It is these clear cut goals that define what needs to get done.
Clear cut goals also stop you from derailing and prevent you from going places where you never intended to go. Pick out a typical day in your life and think of all the fifty or so things you need to do. With your mind divided and scattered trying to deal with all fifty at the same time, you are likely not going to get much done. On the flip side, you may actually neglect to do some of the more important ones as you keep thinking about everything else instead.
This is a point where focus can come save your day. Using focus, work by the process of elimination and prioritize your goals. When you learn to prioritize your goals, you end up spending your time in a more meaningful way; the important stuff gets done first and the not-so-important later on.
Filtering out such time-eaters also help you regain control over chaos and you no longer feel that you are wasting time.
Address WHY something needs to be done
When clear cut goals are paired with a sense of purpose the dilemma starts to resolve itself fairly easily. This sense of purpose also verifies why something needs to be done.
People are naturally more motivated when they have a reason to do something. With that reason in mind, you will feel more inclined to perform better so you can get the results you seek. A sense of purpose will also fine tune your focus as you want to get the best results out of your efforts.
Also address WHEN something needs to be done
This one ties in with prioritizing your goals so that important things get done first. Knowing when to do what can make everyday living so much easier to cope with.
Plus, giving yourself a timeframe to work within helps you stay on task i.e. stay focused so you can then have more time to do the other things you need to do.
Successful time management lets you take control of your life rather than follow others. Plus, you end up accomplishing more, performing better and becoming more successful at what you do. Added perks include a sense of satisfaction and peace of mind.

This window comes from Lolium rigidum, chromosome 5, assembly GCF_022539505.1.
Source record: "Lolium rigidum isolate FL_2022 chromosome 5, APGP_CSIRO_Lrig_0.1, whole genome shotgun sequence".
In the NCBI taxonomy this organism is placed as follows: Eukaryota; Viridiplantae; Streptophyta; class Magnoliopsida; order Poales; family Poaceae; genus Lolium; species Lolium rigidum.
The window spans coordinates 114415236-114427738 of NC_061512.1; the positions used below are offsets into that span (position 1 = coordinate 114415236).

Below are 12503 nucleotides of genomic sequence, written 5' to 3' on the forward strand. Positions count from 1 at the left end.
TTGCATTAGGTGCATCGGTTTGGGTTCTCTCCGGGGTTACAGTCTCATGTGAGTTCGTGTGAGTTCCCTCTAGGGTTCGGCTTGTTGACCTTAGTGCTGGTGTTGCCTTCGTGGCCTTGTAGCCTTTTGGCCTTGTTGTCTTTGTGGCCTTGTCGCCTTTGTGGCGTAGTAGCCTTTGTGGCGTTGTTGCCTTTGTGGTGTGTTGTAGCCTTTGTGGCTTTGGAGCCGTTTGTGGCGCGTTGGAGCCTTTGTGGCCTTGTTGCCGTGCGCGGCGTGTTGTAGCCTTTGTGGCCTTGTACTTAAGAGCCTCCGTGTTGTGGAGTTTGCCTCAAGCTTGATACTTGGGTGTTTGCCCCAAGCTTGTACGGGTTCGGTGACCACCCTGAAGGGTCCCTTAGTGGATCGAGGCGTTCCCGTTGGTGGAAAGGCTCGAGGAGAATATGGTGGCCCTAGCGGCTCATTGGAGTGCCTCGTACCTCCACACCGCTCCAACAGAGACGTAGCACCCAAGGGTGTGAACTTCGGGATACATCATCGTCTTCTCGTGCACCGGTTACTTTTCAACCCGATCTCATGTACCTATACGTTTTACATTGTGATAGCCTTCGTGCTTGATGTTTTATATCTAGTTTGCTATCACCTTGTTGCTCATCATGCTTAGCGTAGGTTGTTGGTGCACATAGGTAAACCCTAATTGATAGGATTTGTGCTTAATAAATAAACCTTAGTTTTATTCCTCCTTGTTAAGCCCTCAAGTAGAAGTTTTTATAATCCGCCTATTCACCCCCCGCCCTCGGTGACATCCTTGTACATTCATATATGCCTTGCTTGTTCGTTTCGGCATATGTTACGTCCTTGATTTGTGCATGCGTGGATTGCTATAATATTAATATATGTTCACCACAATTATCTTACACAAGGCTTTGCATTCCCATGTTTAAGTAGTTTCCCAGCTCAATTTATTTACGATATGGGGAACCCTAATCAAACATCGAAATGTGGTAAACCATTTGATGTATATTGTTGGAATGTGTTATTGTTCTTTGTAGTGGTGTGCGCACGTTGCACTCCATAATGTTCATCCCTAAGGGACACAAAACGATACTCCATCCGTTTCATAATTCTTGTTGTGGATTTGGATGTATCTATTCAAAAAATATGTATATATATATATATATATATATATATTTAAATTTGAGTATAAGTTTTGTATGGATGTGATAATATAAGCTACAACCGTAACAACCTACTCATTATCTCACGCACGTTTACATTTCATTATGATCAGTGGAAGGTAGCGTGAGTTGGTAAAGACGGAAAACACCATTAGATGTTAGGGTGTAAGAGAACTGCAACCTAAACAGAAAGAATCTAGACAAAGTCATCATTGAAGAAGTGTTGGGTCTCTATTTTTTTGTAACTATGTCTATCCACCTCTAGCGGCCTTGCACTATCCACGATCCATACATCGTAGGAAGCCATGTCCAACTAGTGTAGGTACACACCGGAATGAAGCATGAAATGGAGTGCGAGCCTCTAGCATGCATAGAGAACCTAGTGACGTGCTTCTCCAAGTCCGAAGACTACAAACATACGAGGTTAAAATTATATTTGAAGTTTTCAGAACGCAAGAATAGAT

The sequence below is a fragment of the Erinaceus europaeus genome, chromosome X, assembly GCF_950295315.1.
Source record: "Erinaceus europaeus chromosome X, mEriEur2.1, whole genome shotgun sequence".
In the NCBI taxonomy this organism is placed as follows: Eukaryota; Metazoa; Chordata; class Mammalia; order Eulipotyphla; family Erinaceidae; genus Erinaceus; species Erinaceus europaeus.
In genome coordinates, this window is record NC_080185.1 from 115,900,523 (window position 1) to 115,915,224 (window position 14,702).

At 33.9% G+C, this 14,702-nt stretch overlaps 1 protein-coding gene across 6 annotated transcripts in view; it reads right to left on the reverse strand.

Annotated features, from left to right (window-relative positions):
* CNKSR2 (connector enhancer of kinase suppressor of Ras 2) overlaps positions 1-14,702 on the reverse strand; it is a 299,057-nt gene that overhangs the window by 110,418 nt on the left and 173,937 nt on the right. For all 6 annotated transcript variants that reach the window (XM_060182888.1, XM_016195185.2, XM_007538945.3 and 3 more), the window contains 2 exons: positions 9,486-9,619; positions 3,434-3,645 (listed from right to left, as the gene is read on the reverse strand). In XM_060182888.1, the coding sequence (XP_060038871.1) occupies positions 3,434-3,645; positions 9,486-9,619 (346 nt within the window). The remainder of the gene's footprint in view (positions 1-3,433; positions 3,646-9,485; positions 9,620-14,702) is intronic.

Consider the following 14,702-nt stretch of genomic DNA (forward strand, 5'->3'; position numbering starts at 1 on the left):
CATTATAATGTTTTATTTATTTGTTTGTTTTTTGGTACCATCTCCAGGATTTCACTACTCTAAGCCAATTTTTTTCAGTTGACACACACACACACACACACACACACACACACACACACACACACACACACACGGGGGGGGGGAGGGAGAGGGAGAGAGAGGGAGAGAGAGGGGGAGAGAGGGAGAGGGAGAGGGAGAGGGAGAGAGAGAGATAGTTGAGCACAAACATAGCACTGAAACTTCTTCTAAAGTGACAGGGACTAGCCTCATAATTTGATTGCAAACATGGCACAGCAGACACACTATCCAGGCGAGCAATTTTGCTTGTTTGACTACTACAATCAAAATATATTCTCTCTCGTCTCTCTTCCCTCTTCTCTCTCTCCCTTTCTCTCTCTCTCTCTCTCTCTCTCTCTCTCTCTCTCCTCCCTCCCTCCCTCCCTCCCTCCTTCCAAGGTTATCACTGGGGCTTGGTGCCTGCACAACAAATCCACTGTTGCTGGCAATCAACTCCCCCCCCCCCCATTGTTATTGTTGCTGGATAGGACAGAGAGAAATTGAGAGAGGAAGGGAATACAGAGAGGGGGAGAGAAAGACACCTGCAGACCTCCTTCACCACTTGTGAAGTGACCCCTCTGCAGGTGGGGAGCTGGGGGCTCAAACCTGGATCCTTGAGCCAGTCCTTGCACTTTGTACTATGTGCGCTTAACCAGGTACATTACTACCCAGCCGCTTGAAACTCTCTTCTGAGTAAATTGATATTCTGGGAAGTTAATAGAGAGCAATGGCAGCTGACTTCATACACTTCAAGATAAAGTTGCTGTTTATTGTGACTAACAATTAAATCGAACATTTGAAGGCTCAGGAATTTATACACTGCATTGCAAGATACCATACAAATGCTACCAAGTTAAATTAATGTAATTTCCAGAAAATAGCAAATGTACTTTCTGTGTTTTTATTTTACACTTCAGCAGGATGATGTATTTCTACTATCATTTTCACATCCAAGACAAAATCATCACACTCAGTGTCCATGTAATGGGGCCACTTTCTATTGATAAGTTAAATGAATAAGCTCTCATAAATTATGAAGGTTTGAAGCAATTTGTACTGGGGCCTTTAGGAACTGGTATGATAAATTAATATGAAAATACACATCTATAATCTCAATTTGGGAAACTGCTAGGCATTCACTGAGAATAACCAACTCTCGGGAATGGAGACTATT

But whether it is prioritizing goals, finding a sense of purpose or practicing time management skills, none of it can be achieved without good focus.
Types of focus
Having established that the ability to focus is a critical element for success in aspect of life, let us now take a look at the different types of focus you need to develop to achieve that success.
This is the most common of all types. Inner focus is an individual’s ability to block our distractions, focus on the present moment and task and stay calm under the pressure. This type of focus develops a person’s intuition, gut feeling and good decision making.
The benefit of establishing inner focus allows to stay focused in your goals and manage your own schedule.
Focusing on others
Not everyone masters this type of focus as it goes beyond what you are doing and demands that you attend to what others are doing and saying instead. This type of focus is especially important in workplace situations or teamwork scenarios where your output is affected by others’ input. However, this type of focus is not only restricted to professional settings, but is equally applicable to personal and social contexts as well.
Outer focus goes beyond paying attention to other people and demands paying attention to your surroundings instead. Outer focus is based on peripheral learning and allows a person to think strategically. It also allows for making adjustments to outer surroundings as circumstances around you change.